Thursday, 20 July 2017



Carrot Cake


I know, there are loads of recipes around for this cake. BUT, I have tasted many of them and not one comes anywhere near this, for flavour or texture. This recipe was given to me by my sister in law Jo, decades ago, and she found it in her Kenwood recipe book, from about the mid 70s. I had my Kenwood slightly earlier and it was not in mine. I permanently keep one [half] in the freezer for a quick small dessert if needed. It never fails, is so moist and the lemony cream cheese topping/filling is just nectar.

Grease and line the bases of 2 x 8” sandwich tins [loose bottom is easiest]. Pre heat your fan oven to 170C

12 oz finely grated carrot [a food processor is way easier!]
4 eggs
8 oz Soft Dark Brown Sugar
6 fl oz of sunflower oil
8 oz of SR Wholemeal flour [or plain wholemeal with a heaped teasp of Baking Powder]
4 oz desiccated coconut
4 oz sultanas
1 teaspoon cinnamon
1- 2  teaspoon of mixed spice, on taste

Topping
6 oz low fat cream cheese
grated lemon zest
2 tablespoons caster sugar
desiccated coconut to taste

In a bowl, whisk the eggs and sugar, until thick and creamy then whisk in the oil. Fold in the remaining ingredients. Mix well, then tip into the prepared tin. Being a saddo, as you all know, I weigh them, so each tin will hold just under 2lbs.

Bake in your moderate oven for about 30-35 mins, cool on a rack.

While it is cooling make the yummy topping, placing all the ingredients in a bowl and mix well.

When cold, cut each sponge in half and spread with a quarter of the filling, put it back together again, then another quarter in the centre of the cake. You now have four quarters of cake, each section filled. Place the remaining topping on the top and sprinkle over a little more coconut or flaked coconut. A tad more lemon zest as well if you wish, or like me some chopped walnuts.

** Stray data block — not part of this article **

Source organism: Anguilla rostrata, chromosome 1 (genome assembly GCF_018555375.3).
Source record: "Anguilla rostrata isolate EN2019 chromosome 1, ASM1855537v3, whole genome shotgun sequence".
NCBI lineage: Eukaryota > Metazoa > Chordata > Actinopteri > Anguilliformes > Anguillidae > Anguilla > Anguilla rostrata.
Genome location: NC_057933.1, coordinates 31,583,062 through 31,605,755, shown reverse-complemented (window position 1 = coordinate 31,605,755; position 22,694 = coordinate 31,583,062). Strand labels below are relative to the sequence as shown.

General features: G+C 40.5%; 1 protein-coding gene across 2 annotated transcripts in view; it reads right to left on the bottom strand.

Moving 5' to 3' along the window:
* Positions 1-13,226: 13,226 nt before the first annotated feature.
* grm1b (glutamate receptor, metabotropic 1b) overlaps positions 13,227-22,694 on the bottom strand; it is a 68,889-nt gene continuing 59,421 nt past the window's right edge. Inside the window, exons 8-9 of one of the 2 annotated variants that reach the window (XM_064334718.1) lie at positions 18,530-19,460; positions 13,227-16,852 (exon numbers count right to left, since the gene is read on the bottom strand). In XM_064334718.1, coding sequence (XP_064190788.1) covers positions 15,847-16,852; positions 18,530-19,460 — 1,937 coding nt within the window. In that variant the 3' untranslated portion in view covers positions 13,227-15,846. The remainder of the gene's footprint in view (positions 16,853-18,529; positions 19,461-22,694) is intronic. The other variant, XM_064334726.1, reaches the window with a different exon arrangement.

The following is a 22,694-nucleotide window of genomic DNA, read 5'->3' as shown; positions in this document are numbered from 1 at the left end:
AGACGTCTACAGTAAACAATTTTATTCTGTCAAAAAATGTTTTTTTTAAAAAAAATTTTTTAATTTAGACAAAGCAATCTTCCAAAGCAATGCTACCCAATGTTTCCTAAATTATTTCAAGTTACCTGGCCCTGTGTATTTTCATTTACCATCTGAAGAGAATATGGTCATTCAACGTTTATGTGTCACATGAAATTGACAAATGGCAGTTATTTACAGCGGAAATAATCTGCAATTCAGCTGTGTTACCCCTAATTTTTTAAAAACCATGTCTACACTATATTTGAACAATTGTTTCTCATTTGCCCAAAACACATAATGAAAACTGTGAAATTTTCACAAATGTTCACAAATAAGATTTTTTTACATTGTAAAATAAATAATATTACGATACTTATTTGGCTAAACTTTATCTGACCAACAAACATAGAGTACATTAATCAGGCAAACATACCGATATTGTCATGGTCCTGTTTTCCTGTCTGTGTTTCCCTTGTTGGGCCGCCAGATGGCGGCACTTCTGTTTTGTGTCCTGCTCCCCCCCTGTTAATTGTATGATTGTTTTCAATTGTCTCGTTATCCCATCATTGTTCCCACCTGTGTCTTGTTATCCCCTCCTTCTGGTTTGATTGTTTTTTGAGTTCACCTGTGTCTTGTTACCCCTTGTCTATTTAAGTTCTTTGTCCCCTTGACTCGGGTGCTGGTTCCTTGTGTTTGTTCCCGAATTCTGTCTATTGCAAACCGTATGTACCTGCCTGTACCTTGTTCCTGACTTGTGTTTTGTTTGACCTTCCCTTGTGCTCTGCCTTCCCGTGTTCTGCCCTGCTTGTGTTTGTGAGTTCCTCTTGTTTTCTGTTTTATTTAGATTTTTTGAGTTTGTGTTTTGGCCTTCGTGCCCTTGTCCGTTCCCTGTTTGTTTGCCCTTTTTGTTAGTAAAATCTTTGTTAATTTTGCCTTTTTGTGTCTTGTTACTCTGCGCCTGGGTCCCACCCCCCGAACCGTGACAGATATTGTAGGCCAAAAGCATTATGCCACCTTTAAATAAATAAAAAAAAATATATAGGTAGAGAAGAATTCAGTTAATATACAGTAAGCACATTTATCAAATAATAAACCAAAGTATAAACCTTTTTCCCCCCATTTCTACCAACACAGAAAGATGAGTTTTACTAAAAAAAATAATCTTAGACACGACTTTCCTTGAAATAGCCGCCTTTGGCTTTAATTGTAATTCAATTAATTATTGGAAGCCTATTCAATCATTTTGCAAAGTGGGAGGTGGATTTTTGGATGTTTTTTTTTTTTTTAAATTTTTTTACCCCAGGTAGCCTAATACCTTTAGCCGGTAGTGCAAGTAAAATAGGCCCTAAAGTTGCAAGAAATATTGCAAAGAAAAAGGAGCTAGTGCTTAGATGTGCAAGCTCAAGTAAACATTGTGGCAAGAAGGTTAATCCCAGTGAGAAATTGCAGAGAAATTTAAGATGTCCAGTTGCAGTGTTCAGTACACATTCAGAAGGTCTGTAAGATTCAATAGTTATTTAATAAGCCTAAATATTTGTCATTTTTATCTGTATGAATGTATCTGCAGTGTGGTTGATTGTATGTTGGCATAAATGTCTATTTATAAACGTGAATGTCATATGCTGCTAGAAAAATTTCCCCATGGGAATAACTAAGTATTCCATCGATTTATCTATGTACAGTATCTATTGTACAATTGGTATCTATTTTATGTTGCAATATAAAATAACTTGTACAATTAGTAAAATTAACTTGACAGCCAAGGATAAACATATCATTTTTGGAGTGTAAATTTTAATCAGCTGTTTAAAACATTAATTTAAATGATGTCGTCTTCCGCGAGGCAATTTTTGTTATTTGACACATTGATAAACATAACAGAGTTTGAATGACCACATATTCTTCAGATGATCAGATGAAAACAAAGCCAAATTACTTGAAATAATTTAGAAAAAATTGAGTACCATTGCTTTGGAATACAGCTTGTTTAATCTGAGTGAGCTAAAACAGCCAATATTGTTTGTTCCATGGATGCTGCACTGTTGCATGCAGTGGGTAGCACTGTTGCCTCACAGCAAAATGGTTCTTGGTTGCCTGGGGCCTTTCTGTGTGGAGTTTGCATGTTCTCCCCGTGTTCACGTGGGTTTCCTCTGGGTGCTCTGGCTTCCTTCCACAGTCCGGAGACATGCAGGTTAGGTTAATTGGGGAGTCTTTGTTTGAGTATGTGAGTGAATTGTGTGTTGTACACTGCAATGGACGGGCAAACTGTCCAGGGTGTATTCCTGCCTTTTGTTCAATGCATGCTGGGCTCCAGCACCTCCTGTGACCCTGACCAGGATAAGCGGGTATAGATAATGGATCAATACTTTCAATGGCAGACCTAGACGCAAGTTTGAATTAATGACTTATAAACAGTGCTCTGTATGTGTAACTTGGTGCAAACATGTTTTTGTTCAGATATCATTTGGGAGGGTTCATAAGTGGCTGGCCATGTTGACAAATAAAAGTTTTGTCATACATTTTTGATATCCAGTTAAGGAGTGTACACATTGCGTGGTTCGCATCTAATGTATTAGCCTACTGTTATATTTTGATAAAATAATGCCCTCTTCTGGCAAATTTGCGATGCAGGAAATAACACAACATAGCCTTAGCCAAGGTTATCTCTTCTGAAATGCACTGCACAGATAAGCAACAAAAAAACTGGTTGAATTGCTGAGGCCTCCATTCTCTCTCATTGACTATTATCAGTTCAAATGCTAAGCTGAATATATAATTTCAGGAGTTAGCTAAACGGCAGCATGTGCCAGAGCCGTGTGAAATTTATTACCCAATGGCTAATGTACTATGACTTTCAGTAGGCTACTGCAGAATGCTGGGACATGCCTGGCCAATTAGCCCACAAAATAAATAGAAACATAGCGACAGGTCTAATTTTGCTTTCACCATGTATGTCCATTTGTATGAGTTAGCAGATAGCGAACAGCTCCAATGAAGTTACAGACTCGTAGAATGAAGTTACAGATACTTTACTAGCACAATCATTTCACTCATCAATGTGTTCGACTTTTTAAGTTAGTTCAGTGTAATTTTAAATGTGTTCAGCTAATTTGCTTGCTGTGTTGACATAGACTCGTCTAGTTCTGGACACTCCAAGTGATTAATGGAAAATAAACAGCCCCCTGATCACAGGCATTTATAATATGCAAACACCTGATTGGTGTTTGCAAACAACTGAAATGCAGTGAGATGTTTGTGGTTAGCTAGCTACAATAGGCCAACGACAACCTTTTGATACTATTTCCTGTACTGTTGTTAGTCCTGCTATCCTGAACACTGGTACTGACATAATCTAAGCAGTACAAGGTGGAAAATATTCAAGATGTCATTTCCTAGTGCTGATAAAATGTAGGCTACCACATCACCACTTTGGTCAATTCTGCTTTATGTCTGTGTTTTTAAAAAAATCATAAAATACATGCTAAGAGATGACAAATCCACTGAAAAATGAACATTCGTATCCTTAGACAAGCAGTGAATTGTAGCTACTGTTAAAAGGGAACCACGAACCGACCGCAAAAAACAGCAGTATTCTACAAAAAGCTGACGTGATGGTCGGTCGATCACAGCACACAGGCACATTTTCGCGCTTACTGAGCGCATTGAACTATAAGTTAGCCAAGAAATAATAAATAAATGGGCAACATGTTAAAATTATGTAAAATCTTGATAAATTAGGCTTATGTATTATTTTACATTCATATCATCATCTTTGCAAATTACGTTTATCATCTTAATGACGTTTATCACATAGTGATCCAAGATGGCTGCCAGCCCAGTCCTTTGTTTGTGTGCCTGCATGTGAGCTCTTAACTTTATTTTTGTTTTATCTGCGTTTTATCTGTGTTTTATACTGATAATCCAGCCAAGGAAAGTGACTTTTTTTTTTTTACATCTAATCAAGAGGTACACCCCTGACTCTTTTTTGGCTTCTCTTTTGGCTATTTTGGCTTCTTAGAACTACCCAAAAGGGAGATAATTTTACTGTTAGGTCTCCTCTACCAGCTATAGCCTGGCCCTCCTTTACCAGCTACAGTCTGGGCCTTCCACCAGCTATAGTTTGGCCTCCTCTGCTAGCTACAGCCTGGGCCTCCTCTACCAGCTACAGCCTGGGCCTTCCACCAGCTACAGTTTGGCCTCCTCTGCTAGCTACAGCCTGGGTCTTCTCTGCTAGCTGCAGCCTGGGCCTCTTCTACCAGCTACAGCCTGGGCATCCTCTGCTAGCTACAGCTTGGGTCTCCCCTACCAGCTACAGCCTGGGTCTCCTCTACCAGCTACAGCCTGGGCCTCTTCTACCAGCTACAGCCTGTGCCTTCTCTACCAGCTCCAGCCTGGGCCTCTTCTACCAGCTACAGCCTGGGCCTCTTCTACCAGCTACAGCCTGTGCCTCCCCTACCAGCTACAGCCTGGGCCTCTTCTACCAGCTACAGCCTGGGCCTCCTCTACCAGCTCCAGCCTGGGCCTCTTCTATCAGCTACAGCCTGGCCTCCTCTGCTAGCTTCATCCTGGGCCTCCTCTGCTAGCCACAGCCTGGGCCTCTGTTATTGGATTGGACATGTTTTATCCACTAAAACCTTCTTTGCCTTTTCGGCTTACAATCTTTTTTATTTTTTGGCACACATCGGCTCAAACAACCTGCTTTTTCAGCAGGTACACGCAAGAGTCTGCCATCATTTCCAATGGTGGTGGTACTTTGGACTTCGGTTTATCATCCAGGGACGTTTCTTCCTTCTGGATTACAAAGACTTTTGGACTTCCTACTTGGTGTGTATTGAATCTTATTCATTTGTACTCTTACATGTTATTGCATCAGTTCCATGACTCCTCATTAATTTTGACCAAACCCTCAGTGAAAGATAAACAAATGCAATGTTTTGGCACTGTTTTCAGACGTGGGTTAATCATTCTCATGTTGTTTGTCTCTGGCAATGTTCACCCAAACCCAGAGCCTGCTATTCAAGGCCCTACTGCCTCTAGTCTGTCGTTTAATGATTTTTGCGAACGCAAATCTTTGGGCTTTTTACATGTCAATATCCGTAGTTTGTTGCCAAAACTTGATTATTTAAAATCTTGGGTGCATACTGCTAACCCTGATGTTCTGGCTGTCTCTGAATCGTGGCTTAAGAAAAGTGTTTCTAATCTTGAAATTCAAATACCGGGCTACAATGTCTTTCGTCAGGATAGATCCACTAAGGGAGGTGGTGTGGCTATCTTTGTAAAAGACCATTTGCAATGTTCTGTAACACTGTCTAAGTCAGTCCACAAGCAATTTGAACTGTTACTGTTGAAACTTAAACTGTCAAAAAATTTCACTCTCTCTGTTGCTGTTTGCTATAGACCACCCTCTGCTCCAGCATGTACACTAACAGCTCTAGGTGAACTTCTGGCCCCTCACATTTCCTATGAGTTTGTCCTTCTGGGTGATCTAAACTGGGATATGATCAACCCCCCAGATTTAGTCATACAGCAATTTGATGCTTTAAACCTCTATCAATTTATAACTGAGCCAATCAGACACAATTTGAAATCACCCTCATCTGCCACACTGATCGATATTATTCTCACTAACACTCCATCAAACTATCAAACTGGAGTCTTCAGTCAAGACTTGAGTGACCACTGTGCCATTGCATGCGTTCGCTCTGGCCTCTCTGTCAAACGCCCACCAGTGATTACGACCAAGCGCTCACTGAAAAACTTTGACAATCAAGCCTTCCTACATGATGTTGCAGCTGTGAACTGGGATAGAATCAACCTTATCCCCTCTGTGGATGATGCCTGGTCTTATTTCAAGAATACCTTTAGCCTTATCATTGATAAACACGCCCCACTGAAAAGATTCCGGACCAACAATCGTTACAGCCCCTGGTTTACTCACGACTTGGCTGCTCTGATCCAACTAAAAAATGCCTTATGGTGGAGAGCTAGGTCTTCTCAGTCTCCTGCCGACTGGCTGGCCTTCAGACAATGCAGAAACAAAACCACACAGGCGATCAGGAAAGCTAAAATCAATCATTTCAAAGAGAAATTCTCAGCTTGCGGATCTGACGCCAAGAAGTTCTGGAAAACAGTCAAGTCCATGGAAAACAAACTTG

Note: I swapped my Kenwood for a KitchenAid a few years ago and when I sold it, I got as much for it as the original cost. But, if you are thinking of buying a mixer, I cannot but help recommend the KitchenAid, it is absolutely brilliant.






Sunday, 16 July 2017


EGG AND BACON CAKES


Yet another lovely old recipe I have found, and as so often happened in those days, the base was from a left over roast. It suggests using ham or bacon from the end of a hock or gammon. I love roast gammon, but do not have it that often, but had to buy one to roast, so I could make these with the leftovers! Gammon can be salty, so only season with pepper.

The quantity below makes 8 x 4 oz cakes.

Basic white sauce:
Large knob butter, melted, in a small saucepan.  2 heaped teaspoons plain flour, 10 fl oz whole milk. Seasoning. [+ dry mustard powder]. Quickly add the flour to the melted butter then whisk in the milk, over a medium heat. Keep whisking until smooth and bubbly. Season as you wish [but no salt]. I like to use mustard too, when adding the flour.

½ lb boiled bacon [or ham]
6 hard boiled eggs, cooled in cold water, then shelled
6 tablespoons breadcrumbs from a stale loaf [you can buy them]
Pepper
½ pint white sauce
2 dessert spoons catsup [ketchup]
[chopped parsley - not in the original recipe]
a beaten egg for dipping

When the eggs are cold put the bacon and eggs through a mincer. Oh dear, I don’t have one of those. But I do have a food processor! Don't you just love old recipe expressions? I just blitz for a 2 or 3 seconds, separately.  Add 3 tablespoons of the breadcrumbs, a good sprinkling of pepper and the ketchup, plus the chopped parsley, if using, then mix well. Stir in the hot white sauce then leave until quite cold and chill. 




Form into little cakes, using plain flour on your hands. Dip into the beaten egg and coat with the remaining breadcrumbs and fry in hot oil [dripping or fat] until golden brown. More pics on my Blog.

The old recipe suggests you serve them on a mound of mashed potatoes. That sounds delicious. My husband and family loved them but we served them with Jersey Royals!


Note: I love the old word catsup. I believe they used to make it with many flavours, as well as our usual tomato and the recipe lists using tomato or mushroom catsup. Has anyone ever seen that?

Wednesday, 12 July 2017



Marlene’s Milky Boiled Fruit Cake


Here is yet another different Boiled Cake recipe that a Bridge friend passed to me. Over the last two or three years she has given me several recipes, that her Mum made. Marlene, from Falmouth is in her 80s, so you can work out old this is. I had never seen a Boiled Cake using Condensed Milk either. You will notice there is no added sugar, but the sweetened milk is plenty enough. No tin size was given to me, just “large”, so I used a 9” tin, although if you would like a deeper cake use a 8”.

Grease and line a 9” spring form cake tin. Preheat your fan oven to 140C.

10 oz Plain Flour
1 lb dried mixed fruit